Regency Feeling Heat From Retail Bankruptcies

November 06, 2019|Nicolas Foster (Via: COSTAR)

Confluence of Store Closures and Timing of Redevelopment Projects Are Weighing On the Retail REIT’s Near-Term Performance

Regency Centers said it has been affected by elevated retailer bankruptcies, including Barneys New York. (Getty Images)
Regency Centers said it has been affected by elevated retailer bankruptcies, including Barneys New York. (Getty Images)

Regency Centers reported results for the third quarter, saying it expects flat growth through 2020 as it focuses on addressing so called short-term headwinds driven by a confluence of retail bankruptcies cutting into revenue just as it is funding several large-scale redevelopments.

With Barneys closing all its U.S. stores, Regency President Lisa Palmer said in its third quarter earnings call that the company expects to see a dip of 60 basis points in regards to its net operating income (NOI) and core operating earnings from Barneys closing alone.

Regency owns 107 Seventh Ave., a retail condominium totaling 56,870 square feet in the Chelsea section of Manhattan leased entirely by Barneys New York.Palmer also stated she expects several other retailers, including Dress Barn, Pier 1 and the upscale cinema chain iPic Entertainment to close stores in Regency’s shopping centers next year.

At the same time, the REIT is planning to take an estimated $4 million of net operating income offline next year as it funds current and planned redevelopment projects. As a result, Palmer said the REIT expects 2019 same-property NOI of 2%, at the low end of its previous projected range of 2% to 2.5%.

However, Palmer also said the company is still seeing strong leasing activity and tenant demand. Regency signed about 1.7 million square feet within the third quarter. The tenant mix includes off-price retailers, like TJMaxx, fitness facilities such as Crunch Fitness, and non-traditional uses like medical space.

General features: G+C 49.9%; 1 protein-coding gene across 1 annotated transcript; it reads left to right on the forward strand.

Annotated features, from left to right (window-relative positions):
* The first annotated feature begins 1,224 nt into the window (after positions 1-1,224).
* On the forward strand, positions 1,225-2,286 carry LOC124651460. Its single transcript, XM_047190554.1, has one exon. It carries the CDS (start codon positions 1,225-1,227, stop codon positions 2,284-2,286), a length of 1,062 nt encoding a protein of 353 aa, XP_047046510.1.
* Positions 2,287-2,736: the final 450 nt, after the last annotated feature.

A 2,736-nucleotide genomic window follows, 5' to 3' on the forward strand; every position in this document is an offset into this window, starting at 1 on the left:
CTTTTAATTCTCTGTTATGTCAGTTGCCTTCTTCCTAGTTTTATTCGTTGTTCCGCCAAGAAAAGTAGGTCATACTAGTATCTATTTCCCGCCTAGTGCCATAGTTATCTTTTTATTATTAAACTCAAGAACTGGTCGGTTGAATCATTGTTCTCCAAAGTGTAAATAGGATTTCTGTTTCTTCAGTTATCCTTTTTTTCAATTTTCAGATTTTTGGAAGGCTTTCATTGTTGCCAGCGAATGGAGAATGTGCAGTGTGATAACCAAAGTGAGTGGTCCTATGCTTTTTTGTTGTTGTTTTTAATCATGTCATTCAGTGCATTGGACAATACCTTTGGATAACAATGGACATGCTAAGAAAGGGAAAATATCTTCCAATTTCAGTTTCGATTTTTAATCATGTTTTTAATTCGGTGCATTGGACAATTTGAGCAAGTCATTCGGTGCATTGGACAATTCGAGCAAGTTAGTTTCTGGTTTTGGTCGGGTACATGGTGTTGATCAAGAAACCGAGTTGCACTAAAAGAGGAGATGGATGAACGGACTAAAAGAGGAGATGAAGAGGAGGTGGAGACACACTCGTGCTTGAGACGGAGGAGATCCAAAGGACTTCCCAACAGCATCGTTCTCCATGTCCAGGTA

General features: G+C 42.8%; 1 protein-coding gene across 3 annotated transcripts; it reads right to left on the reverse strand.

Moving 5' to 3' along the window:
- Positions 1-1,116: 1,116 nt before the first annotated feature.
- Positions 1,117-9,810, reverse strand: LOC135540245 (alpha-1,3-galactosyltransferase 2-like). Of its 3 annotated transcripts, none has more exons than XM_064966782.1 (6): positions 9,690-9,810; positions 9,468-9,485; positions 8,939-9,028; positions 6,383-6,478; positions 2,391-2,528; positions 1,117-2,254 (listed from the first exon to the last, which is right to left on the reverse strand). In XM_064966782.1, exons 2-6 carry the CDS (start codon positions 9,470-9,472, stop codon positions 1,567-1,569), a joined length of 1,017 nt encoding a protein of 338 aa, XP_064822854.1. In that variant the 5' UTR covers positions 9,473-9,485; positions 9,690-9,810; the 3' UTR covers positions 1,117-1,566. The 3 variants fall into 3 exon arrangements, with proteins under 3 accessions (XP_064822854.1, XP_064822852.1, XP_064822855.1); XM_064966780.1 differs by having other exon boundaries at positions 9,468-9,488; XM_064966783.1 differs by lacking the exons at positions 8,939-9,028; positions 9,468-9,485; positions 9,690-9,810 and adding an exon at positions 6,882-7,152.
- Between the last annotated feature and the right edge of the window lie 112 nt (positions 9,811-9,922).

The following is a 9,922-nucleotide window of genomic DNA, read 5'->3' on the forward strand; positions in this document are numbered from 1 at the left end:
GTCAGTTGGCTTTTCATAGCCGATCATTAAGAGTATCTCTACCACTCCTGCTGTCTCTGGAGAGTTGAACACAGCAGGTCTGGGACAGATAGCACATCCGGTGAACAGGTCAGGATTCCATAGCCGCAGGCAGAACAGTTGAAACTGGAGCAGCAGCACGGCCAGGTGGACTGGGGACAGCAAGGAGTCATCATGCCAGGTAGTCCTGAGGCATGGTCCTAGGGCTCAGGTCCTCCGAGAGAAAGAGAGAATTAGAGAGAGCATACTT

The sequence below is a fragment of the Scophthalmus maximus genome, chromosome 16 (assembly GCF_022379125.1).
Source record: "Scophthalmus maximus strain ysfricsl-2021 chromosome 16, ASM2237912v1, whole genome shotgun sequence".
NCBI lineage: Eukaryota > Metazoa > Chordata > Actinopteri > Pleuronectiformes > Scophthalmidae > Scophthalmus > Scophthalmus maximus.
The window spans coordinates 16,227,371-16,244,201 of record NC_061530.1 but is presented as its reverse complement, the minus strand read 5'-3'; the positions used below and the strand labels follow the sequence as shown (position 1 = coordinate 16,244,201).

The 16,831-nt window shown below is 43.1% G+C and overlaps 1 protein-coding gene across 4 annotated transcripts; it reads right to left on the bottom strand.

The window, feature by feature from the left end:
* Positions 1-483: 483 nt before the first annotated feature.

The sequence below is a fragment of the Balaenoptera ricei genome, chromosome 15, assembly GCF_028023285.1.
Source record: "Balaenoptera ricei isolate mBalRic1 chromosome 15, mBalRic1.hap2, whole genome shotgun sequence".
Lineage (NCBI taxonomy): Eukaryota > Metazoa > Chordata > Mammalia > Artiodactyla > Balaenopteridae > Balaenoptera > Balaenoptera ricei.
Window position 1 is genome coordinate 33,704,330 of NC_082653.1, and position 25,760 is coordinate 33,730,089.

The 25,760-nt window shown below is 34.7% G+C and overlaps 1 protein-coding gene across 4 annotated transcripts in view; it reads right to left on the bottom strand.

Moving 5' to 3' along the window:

Palmer said they expect 2019 core operating earnings growth to come at the high-end of its 3% to 4% range. Palmer also said it will provide full year guidance for 2020 in its fourth quarter earnings release.

Year-to-date, Regency has closed on $281.6 million in acquisitions and $191.6 in depositions.  These transactions included the nearly $50 million purchase of Circle Marina Center in Long Beach, California. The company also sold the 102,000 square foot Bluebonnet Village in Baton Rouge, Louisiana for $14.2 million, or about $140 per square foot. The center includes a Rouses Market grocery store and an Office Depot.

Regency announced it will pay a quarterly dividend of $0.585 per share, or $2.34 annually. The dividend will be payable on November 22, 2019 to shareholders of record on November 12, 2019. Based on the October 30, 2019 closing price of $69.75, the company’s dividend yield is 3.35%, above the 10-Year Treasury rate for the same day of 1.78%.

Third Quarter Financials and Guidance
Regency reported a decrease in net income from $0.41 to $0.34 per share, or $69.7 million to $57.0 million, compared to the same quarter in 2018. NAREIT Funds from operations (FFO) for the third quarter were $0.99 per share at quarters end, or $166.1 million, compared to 163.5 million, or $0.96 per share for the same quarter last year.

Regency’s guidance estimates its net income Attributable to Common Stockholders to a range of $1.52 to $1.55 per share. The Company also estimates NAREIT FFO to be within a range of 3.84 to $3.87 per share, an increase of 0.79% and 0.52% on the low and high end respectively.

Regency Centers Corp. (NASDAQ: REG) is based in Jacksonville, Florida and owns 422 retail centers totaling approximately 57 million square feet.